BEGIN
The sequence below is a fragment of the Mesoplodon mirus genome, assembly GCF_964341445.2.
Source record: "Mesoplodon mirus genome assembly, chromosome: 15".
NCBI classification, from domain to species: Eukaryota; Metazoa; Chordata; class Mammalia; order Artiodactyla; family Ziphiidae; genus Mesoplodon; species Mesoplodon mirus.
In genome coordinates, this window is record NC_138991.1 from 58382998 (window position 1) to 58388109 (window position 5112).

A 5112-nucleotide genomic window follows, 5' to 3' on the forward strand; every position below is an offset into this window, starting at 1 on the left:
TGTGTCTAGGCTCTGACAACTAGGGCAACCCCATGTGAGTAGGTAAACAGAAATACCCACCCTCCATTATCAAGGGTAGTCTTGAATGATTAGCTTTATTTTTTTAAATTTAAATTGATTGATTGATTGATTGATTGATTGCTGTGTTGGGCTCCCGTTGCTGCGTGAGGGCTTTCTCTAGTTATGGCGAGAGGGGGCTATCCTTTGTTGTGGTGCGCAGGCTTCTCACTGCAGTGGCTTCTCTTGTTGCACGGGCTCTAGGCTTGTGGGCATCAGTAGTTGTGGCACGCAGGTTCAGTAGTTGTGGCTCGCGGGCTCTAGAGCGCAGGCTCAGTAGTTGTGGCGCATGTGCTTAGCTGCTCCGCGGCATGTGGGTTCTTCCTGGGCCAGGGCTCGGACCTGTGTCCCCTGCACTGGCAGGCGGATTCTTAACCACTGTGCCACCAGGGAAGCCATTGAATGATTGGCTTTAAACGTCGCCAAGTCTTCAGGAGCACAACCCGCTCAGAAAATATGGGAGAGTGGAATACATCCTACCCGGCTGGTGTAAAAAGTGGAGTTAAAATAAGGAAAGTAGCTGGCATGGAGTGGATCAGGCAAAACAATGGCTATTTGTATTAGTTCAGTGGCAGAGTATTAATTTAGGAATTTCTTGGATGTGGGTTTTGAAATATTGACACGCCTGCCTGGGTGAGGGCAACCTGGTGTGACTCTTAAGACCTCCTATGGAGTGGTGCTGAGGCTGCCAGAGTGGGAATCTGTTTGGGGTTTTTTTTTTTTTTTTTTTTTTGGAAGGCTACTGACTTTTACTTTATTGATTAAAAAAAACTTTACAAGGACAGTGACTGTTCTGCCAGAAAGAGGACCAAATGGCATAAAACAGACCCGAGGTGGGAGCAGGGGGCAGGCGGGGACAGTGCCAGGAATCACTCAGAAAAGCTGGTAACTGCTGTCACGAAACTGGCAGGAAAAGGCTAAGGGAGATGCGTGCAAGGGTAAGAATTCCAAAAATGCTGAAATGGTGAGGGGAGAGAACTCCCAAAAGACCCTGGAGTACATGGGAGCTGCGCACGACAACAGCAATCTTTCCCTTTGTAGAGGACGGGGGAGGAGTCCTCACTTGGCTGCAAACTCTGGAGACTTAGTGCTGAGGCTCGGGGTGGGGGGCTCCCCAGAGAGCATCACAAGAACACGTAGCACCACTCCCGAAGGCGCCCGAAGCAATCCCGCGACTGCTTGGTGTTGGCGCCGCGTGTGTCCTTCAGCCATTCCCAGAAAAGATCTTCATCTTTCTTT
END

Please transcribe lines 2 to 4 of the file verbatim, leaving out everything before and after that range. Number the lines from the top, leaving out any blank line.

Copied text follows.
Source record: "Mesoplodon mirus genome assembly, chromosome: 15".
NCBI classification, from domain to species: Eukaryota; Metazoa; Chordata; class Mammalia; order Artiodactyla; family Ziphiidae; genus Mesoplodon; species Mesoplodon mirus.
In genome coordinates, this window is record NC_138991.1 from 58382998 (window position 1) to 58388109 (window position 5112).